I have two sets of parents. Both couples were wed during the Jurassic period (not really). Both were married almost 60 years. I watched each twosome grow old together.
One pair barely tolerated each other at the bitter end. My folks were sweethearts until death parted them. Mom and Dad had a caregiver in their final years, and they confided that they wanted her to arrive later in the morning so they had time to snuggle and kiss!
My Mom had mid-stage Alzheimer’s, but Daddy didn’t care. He patiently reminded her where to find her shoes and never scolded her for asking the same questions over and over again.
Such long-lasting love!
Yet long-lasting marriages can also become challenging.
My in-laws struggled greatly in their latter years. Although they loved each other deeply, their days were filled with snapping, nagging, impatience, and frustration. Mom-in-law yelled. Pops pouted. At the end, they clung fast to each other and grieved that so many years were wasted in frustration.
“Precious and Papaw” were excellent parents, phenomenal grandparents, and wonderful Christians. They just rubbed each other the wrong way. Their golden years were a bit rusty.
Ancient Sarum wedding vows encourage:“For better or worse. For richer or poorer. In sickness and health. For as long as you both shall live.”
My husband and I have taught a bazillion marriage conferences around the world. We explained the “marital satisfaction” scale as fantastic during the honeymoon stage, good during the childhood years, terrible during the teenage years, better as the kids left home and best during retirement-the “golden years.”
We were wrong!
Retirement is not always easy. Marriage can be challenging after partners stop working and spend long hours puttering around the house together. Some couples are healthy, wealthy, and happy. Others are strapped for cash, suffering with debilitating illness, grieving the loss of family and friends, and fearful of the future.
So how do we finish the race with grace?
God promises strength to persevere, but we have to submit to His plan and learn acceptance with joy. Here are three “Scripture nuggets” to revive the romance and survive the challenges:
1. Accept one another just as Christ has accepted you. (
The whirlwind of family life may mask flaws that exist between couples. Toothpaste tubes, chewing loudly and leaving laundry on the floor become battlegrounds. Let’s face it. I have mentioned trivial irritations. However, there are more devastating differences.
We reject each other when one spouse is anxious and the other is carefree. We fight when one partner is disciplined and the other procrastinates. Jesus accepted everyone, even tax collectors and prostitutes.
Acceptance means loving someone, affirming them and appreciating them whether they change or not.
2. Bear one another’s burdens and so fulfill the law of Christ. (
Burdens come in all shapes and sizes. They can be mental, physical, emotional, or spiritual. Some are little backpacks. Some are boulders. A farmer yokes his oxen together to get the job done. That’s why Solomon observed,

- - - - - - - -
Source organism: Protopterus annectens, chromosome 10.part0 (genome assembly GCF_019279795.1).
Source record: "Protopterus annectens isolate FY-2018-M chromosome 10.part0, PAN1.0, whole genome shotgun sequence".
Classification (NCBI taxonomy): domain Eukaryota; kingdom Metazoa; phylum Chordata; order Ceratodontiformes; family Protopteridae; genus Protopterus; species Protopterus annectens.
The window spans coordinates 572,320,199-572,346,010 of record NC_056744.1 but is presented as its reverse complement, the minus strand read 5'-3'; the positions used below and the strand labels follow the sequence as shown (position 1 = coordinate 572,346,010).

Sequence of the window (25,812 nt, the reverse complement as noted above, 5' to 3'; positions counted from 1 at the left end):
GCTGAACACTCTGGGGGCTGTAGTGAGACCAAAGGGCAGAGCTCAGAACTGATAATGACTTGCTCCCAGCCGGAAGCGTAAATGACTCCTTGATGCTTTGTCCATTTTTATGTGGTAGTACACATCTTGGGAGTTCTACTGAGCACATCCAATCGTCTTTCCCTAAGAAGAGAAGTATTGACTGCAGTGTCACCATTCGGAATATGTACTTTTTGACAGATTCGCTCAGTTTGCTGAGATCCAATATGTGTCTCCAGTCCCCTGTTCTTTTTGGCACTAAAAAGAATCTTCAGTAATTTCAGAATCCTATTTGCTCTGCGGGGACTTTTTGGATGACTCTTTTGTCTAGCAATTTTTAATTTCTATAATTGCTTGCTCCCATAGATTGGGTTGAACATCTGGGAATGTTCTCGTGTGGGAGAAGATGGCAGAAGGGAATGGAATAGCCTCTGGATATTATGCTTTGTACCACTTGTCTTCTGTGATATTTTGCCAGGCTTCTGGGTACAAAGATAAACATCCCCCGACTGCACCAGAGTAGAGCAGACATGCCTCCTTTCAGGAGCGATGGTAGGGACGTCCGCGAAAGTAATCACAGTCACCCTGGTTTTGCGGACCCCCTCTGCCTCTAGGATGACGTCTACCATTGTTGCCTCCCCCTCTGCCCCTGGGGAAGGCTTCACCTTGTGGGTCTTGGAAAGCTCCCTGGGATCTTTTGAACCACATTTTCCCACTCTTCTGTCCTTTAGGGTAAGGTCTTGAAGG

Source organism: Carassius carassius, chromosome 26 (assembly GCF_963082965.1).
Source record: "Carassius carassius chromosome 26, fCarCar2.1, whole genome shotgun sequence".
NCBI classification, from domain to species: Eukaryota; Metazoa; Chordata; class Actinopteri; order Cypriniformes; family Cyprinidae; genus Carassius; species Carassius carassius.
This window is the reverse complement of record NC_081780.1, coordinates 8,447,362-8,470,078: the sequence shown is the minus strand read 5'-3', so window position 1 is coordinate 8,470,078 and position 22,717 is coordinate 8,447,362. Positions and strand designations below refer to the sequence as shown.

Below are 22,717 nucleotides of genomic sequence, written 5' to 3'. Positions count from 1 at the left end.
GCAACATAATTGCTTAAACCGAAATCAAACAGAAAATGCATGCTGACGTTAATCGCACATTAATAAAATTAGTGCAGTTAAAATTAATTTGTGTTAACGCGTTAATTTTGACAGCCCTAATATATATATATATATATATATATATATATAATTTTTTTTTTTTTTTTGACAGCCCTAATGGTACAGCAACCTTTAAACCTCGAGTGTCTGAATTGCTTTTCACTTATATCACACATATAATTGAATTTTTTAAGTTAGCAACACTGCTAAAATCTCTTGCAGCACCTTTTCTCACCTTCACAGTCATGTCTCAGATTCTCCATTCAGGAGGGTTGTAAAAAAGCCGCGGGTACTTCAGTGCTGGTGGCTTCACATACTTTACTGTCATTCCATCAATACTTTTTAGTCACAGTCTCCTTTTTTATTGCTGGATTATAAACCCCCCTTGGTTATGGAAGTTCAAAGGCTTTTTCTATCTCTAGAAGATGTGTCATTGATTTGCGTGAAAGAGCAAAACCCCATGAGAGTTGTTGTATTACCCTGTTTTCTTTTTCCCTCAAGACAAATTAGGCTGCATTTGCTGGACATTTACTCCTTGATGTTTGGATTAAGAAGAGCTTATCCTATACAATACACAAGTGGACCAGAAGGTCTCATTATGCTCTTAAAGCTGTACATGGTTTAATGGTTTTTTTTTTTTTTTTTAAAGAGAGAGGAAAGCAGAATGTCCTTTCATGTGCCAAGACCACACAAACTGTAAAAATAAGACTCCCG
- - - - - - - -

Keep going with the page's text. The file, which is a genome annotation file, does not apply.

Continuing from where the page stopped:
Two are better than one…if either of them falls down, one can help the other up...though one may be overpowered, two can defend themselves. A cord of three strands is not quickly broken. –
“Two are better than one…” is Solomon’s way of describing the power of support and protection that marriage provides. The threefold cord is a picture of the amazing bond between God and two marriage partners.
Prayer is the most important way we can bear our partner’s burdens.
Christ is the ultimate “burden bearer.” He took our sins and suffering to the cross. Burden-bearing for an aging spouse may include dressing, driving, or helping with housework.
Don’t try to do life without help. God provides family, friends and church homes to come alongside the elderly. I have observed that those couples actively develop a support system will find it much easier to survive.
3. Be kind to one another, tenderhearted, forgiving one another just as God in Christ has forgiven you. (
Be gracious, polite and courteous, not rough, rude or blunt. My husband always opens my doors, walks on the outside of the sidewalk, and pulls out my chair. He is as chivalrous as Sir Walter Raleigh.
Be thoughtful and helpful, not insensitive and selfish. Be understanding and compassionate, not callous or unconcerned.
Be patient and tolerant, not edgy or easily annoyed. Be big-hearted, not begrudging. Be forgiving, not vengeful.
Be gentle, not rough or harsh. It takes energy and effort to be kind.
Only Christ can accomplish such sweetness in us. Many husbands and wives don’t want to go the extra mile. It’s exhausting. But when your loved one is gone, you miss the inconveniences. The extra time is filled with loss and regret. Love while you can. Each moment is precious!
Dr. Julie Barrier, along with her pastor-husband, Dr. Roger Barrier, have taught conferences on marriage and ministry in 35 countries. The Barriers are founders and directors of Preach It, Teach It providing free resources in 10 languages to 5 million visitors in 229 countries. The Barriers pastored 35 years at Casas Church in Arizona, Julie has served as a worship minister, concert artist and adjunct professor at Golden Gate Baptist Theological Seminary. She has authored or composed of over 500 published works.
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